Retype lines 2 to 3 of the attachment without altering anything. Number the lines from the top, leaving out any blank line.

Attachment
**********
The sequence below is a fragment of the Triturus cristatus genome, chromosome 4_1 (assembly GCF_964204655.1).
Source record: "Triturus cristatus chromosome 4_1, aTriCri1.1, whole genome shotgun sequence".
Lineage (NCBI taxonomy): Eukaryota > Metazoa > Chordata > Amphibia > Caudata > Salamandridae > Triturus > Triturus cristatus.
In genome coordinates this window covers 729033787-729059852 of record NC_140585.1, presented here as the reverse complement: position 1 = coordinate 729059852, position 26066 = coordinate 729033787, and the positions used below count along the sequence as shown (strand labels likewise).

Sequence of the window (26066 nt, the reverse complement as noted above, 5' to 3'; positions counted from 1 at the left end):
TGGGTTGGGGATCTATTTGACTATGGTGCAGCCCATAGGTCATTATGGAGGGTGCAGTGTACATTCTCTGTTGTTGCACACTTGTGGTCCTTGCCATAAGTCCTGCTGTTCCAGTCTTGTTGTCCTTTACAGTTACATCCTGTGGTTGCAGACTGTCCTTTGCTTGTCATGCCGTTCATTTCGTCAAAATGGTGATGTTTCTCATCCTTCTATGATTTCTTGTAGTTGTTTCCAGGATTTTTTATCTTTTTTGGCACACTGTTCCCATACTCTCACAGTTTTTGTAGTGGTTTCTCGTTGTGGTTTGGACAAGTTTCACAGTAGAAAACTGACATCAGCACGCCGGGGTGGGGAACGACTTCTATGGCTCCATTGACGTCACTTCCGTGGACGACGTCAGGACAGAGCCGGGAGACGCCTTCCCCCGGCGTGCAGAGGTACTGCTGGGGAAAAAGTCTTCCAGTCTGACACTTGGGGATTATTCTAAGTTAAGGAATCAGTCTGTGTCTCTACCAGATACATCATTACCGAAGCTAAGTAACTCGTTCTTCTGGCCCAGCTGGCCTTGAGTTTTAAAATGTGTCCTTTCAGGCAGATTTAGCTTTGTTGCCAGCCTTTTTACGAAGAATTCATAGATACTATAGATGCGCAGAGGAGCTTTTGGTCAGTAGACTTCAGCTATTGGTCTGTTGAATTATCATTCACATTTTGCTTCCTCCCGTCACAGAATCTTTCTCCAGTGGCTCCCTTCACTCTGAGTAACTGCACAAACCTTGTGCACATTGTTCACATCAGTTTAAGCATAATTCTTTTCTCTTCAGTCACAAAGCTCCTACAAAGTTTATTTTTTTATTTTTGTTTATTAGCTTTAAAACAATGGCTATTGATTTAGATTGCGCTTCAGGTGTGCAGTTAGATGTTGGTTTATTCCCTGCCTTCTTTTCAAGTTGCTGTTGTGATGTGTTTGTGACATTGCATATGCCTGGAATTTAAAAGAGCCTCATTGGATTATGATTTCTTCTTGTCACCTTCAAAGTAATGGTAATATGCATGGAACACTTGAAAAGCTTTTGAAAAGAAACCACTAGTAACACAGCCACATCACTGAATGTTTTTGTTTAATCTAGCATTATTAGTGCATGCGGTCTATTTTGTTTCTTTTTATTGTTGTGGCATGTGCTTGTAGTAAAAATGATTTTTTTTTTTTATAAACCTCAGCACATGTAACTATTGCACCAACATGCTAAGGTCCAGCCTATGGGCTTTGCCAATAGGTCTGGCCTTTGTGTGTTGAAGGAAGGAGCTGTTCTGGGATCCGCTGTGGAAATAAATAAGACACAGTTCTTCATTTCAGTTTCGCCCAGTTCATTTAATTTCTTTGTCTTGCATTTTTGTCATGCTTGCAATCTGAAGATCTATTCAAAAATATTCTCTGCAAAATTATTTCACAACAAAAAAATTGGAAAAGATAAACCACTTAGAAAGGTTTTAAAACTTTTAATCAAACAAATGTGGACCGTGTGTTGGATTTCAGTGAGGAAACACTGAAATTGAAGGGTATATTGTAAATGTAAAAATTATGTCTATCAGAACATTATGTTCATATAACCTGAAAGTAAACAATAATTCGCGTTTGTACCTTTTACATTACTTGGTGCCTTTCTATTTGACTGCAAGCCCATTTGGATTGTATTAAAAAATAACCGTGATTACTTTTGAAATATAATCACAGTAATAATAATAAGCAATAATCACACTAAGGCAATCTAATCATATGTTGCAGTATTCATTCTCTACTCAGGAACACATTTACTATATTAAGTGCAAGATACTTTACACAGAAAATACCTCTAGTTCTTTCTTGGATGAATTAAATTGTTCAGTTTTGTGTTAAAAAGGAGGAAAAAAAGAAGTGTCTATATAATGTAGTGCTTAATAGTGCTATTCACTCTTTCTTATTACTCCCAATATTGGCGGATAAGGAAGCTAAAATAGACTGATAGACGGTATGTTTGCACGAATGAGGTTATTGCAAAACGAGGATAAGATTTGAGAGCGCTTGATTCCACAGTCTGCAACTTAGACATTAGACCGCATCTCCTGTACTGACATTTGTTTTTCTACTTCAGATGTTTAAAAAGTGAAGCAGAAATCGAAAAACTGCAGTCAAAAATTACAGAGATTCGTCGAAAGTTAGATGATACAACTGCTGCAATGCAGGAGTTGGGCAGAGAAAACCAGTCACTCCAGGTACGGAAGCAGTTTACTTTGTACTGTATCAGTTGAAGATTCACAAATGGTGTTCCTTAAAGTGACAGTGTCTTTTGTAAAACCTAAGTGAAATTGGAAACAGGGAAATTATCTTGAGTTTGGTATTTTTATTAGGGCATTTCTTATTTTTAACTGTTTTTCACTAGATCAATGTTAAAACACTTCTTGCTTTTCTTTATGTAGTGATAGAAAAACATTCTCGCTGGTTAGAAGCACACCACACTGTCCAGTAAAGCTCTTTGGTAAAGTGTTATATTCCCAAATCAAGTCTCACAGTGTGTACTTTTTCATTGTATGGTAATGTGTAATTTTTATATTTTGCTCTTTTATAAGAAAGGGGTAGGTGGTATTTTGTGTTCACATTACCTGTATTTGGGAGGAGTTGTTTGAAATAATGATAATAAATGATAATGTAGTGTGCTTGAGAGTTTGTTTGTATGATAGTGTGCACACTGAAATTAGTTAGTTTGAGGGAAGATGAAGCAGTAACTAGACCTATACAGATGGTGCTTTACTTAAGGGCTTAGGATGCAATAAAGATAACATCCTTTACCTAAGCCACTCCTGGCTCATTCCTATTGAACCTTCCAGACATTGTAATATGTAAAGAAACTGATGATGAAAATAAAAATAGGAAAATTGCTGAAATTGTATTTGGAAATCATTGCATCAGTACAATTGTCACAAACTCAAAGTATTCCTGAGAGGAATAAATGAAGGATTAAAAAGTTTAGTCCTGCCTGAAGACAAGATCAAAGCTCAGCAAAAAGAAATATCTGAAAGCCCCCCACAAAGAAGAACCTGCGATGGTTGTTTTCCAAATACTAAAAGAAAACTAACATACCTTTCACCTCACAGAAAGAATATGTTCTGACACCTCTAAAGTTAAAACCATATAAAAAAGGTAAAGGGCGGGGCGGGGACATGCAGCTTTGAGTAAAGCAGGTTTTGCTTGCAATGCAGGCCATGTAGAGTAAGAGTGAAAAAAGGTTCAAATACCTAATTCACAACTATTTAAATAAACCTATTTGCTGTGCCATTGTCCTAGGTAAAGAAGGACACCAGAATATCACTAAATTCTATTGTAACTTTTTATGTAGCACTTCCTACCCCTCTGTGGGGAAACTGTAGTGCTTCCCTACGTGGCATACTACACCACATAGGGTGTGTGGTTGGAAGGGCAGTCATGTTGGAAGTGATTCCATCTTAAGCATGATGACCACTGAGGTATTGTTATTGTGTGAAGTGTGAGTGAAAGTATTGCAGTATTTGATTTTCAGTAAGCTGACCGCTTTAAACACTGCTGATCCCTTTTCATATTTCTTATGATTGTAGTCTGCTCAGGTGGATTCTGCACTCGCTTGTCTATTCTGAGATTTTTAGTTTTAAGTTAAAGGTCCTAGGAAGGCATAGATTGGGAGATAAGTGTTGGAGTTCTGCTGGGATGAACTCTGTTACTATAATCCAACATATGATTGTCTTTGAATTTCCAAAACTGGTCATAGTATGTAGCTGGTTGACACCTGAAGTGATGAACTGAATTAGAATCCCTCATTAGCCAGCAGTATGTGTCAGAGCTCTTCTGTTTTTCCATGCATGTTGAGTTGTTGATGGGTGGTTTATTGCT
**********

Source record: "Triturus cristatus chromosome 4_1, aTriCri1.1, whole genome shotgun sequence".
Lineage (NCBI taxonomy): Eukaryota > Metazoa > Chordata > Amphibia > Caudata > Salamandridae > Triturus > Triturus cristatus.